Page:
Bivalirudin Efficacy and Radial Access
What is the relative impact of bivalirudin on bleeding outcomes associated with transradial interventions in real-world practice?
Data for patients undergoing percutaneous coronary intervention (PCI) between January 2010 and March 2014 at the 47 hospitals participating in the Blue Cross Blue Shield of Michigan Cardiovascular Consortium (BMC2) were utilized. Propensity matching was used within cohorts defined by access site. The impact of bivalirudin use on in-hospital outcomes was evaluated with Fisher’s exact tests.
Among patients undergoing transfemoral interventions, use of bivalirudin was associated with a reduction in bleeding compared with both glycoprotein IIb/IIIa inhibitors (1.67 vs. 3.46%; absolute risk reduction (ARR), 1.79%; odds ratio [OR], 0.47; confidence interval, CI 0.41-0.54; number needed to treat [NNT], 56; p < 0.001) and heparin (1.26 vs. 1.76%; ARR, 0.5%; OR, 0.71; CI, 0.61-0.82; NNT, 197; p < 0.001). Among patients undergoing transradial intervention, there was a more modest absolute reduction in bleeding with bivalirudin compared with glycoprotein IIb/IIIa inhibitors (0.79 vs. 1.41%; ARR, 0.62%; OR, 0.56; CI, 0.34-0.90; NNT, 161; p = 0.016) and no difference in bleeding compared with heparin (0.46 vs. 0.46%; OR, 1; CI, 0.54-1.84; p = 1).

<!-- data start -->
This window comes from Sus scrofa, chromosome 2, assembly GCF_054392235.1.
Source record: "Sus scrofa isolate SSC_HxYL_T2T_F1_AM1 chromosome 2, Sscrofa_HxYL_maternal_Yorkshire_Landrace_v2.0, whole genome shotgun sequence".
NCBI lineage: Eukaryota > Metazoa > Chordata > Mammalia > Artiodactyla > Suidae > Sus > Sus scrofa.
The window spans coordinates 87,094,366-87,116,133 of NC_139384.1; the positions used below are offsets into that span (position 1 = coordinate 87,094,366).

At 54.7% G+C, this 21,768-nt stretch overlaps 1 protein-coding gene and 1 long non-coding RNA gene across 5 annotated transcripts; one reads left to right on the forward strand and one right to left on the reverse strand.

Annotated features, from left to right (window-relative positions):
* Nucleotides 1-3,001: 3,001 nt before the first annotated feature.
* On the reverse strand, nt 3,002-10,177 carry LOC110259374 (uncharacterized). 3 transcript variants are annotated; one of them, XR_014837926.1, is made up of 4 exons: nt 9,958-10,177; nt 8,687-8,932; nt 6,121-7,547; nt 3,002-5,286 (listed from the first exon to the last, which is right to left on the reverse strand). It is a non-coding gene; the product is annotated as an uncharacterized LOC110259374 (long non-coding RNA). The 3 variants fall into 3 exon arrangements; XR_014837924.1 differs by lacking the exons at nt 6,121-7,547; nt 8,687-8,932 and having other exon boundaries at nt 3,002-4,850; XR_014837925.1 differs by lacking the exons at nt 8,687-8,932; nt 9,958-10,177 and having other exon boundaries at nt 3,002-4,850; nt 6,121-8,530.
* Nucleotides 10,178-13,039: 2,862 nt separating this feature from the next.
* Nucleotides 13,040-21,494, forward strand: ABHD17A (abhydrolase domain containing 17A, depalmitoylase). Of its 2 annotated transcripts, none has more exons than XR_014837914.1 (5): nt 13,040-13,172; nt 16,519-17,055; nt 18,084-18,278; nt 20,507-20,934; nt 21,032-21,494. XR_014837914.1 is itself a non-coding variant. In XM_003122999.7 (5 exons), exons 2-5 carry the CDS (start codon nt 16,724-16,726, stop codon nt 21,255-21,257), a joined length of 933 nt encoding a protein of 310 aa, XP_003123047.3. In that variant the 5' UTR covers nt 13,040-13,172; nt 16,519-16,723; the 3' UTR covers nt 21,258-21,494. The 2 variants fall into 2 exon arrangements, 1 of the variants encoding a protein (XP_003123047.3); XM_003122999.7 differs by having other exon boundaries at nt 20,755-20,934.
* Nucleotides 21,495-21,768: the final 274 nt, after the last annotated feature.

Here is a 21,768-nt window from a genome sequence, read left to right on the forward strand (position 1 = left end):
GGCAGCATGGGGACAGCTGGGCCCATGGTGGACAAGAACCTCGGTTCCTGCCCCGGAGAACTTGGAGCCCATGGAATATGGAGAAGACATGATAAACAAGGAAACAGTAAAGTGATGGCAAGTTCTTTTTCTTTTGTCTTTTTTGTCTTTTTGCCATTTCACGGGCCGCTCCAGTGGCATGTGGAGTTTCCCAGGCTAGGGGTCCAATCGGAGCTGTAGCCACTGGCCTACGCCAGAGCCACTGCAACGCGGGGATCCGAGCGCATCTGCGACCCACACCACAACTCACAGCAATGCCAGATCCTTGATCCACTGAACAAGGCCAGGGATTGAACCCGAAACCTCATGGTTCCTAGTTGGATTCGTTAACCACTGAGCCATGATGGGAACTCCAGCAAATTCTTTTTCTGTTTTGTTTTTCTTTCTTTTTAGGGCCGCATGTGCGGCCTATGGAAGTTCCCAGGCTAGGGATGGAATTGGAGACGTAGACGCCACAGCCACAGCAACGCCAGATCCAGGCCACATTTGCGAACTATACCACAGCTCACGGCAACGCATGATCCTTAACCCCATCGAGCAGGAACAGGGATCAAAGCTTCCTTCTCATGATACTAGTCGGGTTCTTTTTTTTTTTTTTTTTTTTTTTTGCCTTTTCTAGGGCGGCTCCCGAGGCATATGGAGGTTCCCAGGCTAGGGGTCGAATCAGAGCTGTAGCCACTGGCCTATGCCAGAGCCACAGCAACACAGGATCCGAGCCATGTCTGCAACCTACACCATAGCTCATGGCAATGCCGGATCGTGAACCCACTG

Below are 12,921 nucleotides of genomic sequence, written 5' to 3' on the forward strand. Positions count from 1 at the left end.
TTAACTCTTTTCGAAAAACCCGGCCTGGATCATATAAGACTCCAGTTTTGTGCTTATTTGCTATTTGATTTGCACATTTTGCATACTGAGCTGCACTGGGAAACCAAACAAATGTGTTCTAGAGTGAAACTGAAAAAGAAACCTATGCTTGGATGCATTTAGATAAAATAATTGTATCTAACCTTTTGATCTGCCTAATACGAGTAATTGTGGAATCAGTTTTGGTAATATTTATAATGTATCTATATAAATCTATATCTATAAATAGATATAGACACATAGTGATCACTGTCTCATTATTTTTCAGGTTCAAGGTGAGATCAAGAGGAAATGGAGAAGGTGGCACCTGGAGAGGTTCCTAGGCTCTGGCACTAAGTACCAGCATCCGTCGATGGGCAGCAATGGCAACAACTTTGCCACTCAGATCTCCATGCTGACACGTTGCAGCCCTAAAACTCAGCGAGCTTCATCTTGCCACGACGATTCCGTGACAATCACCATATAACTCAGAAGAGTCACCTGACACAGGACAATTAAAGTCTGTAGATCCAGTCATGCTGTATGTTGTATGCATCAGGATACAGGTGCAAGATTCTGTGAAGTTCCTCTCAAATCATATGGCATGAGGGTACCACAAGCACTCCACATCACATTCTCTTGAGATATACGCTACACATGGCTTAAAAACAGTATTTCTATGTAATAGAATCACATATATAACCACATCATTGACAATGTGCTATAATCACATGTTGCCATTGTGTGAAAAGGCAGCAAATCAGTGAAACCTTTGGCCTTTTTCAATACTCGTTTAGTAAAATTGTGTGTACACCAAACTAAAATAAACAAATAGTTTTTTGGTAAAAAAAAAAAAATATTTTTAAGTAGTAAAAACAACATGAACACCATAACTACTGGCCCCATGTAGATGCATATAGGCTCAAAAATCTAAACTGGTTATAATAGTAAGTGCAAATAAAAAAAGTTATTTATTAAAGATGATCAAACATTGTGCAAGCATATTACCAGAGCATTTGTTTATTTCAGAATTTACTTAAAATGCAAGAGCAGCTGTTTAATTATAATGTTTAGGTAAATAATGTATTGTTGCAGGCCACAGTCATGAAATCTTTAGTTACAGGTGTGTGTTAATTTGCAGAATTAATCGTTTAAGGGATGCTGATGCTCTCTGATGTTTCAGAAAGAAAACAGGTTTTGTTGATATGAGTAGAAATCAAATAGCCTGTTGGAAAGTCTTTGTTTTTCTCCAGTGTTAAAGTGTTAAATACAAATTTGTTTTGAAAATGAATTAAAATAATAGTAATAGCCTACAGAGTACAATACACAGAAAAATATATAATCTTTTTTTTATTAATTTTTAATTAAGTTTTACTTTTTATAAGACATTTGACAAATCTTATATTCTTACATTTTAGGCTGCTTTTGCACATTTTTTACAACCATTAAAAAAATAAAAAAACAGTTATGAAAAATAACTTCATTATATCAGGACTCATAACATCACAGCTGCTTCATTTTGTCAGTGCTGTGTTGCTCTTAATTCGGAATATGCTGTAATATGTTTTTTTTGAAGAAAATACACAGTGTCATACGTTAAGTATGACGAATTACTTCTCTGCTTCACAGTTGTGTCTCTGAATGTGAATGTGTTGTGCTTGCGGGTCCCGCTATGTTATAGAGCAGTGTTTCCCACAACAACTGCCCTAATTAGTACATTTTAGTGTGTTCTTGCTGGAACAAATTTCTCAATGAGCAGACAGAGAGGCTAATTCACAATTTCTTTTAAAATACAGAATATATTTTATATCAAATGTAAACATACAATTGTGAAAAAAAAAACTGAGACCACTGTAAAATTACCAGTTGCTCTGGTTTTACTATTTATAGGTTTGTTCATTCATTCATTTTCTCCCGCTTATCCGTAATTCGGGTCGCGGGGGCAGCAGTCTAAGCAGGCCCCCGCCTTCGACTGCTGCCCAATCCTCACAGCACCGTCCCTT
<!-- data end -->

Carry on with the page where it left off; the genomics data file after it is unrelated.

The authors concluded that reduction in bleeding associated with bivalirudin use is minimal to absent in patients undergoing transradial interventions.
This registry study reports that the bleeding avoidance benefit previously seen with use of bivalirudin during femoral PCI is markedly attenuated during radial PCI. Furthermore, it appears that there is no difference in bleeding outcomes when heparin monotherapy is used in place of bivalirudin during radial PCI. The results are discordant with the large randomized, multicenter, MATRIX trial, which reported that the use of radial or femoral access, which was randomly assigned, did not prove to be an effect modifier in the bivalirudin group for any of the major outcomes. Based on totality of evidence, it appears reasonable that given its lower cost, heparin should be the preferred anticoagulation strategy in those undergoing radial PCI.
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